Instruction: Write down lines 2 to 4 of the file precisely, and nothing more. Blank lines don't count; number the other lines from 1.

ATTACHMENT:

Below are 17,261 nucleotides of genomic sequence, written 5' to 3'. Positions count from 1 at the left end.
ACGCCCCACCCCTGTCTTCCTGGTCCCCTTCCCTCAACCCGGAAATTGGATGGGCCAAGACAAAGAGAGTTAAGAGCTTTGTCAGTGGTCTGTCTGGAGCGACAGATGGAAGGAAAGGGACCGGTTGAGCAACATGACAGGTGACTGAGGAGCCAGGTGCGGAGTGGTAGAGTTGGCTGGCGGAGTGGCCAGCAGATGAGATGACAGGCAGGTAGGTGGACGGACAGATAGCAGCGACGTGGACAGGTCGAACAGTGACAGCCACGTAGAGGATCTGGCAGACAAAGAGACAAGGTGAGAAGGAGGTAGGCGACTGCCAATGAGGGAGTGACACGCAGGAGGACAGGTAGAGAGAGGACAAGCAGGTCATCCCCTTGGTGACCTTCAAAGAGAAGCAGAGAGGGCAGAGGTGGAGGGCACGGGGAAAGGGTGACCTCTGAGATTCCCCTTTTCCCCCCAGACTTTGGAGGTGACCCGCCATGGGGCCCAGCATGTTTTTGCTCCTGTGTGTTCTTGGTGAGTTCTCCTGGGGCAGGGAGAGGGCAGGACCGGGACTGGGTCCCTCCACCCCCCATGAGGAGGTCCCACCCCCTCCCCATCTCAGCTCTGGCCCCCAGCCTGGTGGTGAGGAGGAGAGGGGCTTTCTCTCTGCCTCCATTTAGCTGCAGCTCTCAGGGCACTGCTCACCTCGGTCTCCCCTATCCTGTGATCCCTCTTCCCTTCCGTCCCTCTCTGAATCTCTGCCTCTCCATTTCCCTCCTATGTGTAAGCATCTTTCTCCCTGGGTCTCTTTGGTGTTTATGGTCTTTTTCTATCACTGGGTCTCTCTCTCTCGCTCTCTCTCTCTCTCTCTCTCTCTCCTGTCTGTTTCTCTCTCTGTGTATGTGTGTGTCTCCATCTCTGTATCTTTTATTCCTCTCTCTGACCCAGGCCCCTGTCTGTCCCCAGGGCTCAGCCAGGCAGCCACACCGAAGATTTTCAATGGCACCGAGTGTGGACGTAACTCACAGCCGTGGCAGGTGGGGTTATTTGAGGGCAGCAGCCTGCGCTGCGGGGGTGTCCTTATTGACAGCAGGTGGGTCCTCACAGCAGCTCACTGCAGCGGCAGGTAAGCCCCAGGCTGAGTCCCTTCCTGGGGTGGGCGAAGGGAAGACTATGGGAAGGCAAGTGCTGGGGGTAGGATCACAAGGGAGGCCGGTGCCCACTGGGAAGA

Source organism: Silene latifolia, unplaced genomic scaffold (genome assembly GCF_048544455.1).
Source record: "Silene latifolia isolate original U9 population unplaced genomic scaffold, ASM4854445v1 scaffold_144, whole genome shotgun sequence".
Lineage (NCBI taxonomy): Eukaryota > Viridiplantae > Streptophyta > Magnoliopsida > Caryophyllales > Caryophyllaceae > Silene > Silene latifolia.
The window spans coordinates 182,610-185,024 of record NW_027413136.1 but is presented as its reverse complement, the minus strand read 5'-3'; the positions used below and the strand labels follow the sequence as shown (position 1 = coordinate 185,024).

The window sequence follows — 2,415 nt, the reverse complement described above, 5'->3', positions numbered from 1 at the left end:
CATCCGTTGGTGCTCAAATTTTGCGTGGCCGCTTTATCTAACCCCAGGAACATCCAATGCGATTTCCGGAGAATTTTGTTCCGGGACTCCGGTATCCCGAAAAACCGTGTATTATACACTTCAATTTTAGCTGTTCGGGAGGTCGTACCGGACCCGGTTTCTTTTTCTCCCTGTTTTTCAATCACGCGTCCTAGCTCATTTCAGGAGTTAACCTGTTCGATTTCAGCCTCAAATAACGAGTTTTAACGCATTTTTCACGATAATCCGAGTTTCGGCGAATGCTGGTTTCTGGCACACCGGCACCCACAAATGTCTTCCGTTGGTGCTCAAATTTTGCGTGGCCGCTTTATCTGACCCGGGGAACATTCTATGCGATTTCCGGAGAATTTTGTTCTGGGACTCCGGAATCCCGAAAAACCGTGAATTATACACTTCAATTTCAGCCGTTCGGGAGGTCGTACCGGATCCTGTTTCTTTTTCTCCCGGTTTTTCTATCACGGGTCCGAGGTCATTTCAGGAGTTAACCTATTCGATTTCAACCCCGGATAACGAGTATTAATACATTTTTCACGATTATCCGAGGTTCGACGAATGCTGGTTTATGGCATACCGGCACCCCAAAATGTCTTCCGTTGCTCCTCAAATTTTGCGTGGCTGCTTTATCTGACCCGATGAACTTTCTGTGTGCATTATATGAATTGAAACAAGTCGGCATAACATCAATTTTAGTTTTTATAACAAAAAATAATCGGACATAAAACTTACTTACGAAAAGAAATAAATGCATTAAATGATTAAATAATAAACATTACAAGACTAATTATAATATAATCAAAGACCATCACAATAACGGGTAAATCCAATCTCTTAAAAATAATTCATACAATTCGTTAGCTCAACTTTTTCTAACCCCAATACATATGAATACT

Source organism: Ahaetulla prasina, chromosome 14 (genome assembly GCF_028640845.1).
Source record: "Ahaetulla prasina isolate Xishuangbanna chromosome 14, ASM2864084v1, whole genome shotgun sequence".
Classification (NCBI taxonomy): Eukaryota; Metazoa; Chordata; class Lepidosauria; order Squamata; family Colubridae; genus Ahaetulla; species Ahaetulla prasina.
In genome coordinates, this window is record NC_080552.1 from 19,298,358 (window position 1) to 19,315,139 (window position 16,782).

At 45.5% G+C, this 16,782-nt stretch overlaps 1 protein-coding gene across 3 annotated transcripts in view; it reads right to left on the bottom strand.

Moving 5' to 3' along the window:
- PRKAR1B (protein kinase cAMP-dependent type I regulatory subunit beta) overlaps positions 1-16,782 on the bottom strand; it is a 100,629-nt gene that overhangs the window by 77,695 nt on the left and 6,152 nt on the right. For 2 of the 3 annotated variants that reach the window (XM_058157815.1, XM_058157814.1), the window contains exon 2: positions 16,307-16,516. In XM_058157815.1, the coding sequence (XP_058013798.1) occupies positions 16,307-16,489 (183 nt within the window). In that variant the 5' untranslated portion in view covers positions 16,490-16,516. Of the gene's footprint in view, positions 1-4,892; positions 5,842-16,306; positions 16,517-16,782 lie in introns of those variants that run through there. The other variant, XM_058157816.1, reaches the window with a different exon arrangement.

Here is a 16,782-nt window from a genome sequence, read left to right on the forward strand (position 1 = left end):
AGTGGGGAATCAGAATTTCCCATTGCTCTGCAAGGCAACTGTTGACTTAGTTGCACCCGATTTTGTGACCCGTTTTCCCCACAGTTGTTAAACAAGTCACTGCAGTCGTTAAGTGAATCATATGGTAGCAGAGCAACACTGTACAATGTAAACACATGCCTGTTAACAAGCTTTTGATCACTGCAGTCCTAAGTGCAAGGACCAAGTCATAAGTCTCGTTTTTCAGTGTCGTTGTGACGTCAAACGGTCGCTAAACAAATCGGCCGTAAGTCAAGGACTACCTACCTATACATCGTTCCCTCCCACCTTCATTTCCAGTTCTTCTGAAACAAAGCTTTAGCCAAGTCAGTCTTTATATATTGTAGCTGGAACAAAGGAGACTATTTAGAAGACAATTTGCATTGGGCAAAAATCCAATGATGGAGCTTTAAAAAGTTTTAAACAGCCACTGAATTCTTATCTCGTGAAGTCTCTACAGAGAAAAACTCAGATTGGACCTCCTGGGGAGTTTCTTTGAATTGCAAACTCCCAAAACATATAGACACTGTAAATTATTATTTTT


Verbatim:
ACGCCCCACCCCTGTCTTCCTGGTCCCCTTCCCTCAACCCGGAAATTGGATGGGCCAAGACAAAGAGAGTTAAGAGCTTTGTCAGTGGTCTGTCTGGAGCGACAGATGGAAGGAAAGGGACCGGTTGAGCAACATGACAGGTGACTGAGGAGCCAGGTGCGGAGTGGTAGAGTTGGCTGGCGGAGTGGCCAGCAGATGAGATGACAGGCAGGTAGGTGGACGGACAGATAGCAGCGACGTGGACAGGTCGAACAGTGACAGCCACGTAGAGGATCTGGCAGACAAAGAGACAAGGTGAGAAGGAGGTAGGCGACTGCCAATGAGGGAGTGACACGCAGGAGGACAGGTAGAGAGAGGACAAGCAGGTCATCCCCTTGGTGACCTTCAAAGAGAAGCAGAGAGGGCAGAGGTGGAGGGCACGGGGAAAGGGTGACCTCTGAGATTCCCCTTTTCCCCCCAGACTTTGGAGGTGACCCGCCATGGGGCCCAGCATGTTTTTGCTCCTGTGTGTTCTTGGTGAGTTCTCCTGGGGCAGGGAGAGGGCAGGACCGGGACTGGGTCCCTCCACCCCCCATGAGGAGGTCCCACCCCCTCCCCATCTCAGCTCTGGCCCCCAGCCTGGTGGTGAGGAGGAGAGGGGCTTTCTCTCTGCCTCCATTTAGCTGCAGCTCTCAGGGCACTGCTCACCTCGGTCTCCCCTATCCTGTGATCCCTCTTCCCTTCCGTCCCTCTCTGAATCTCTGCCTCTCCATTTCCCTCCTATGTGTAAGCATCTTTCTCCCTGGGTCTCTTTGGTGTTTATGGTCTTTTTCTATCACTGGGTCTCTCTCTCTCGCTCTCTCTCTCTCTCTCTCTCTCTCCTGTCTGTTTCTCTCTCTGTGTATGTGTGTGTCTCCATCTCTGTATCTTTTATTCCTCTCTCTGACCCAGGCCCCTGTCTGTCCCCAGGGCTCAGCCAGGCAGCCACACCGAAGATTTTCAATGGCACCGAGTGTGGACGTAACTCACAGCCGTGGCAGGTGGGGTTATTTGAGGGCAGCAGCCTGCGCTGCGGGGGTGTCCTTATTGACAGCAGGTGGGTCCTCACAGCAGCTCACTGCAGCGGCAGGTAAGCCCCAGGCTGAGTCCCTTCCTGGGGTGGGCGAAGGGAAGACTATGGGAAGGCAAGTGCTGGGGGTAGGATCACAAGGGAGGCCGGTGCCCACTGGGAAGA

Source organism: Silene latifolia, unplaced genomic scaffold (genome assembly GCF_048544455.1).
Source record: "Silene latifolia isolate original U9 population unplaced genomic scaffold, ASM4854445v1 scaffold_144, whole genome shotgun sequence".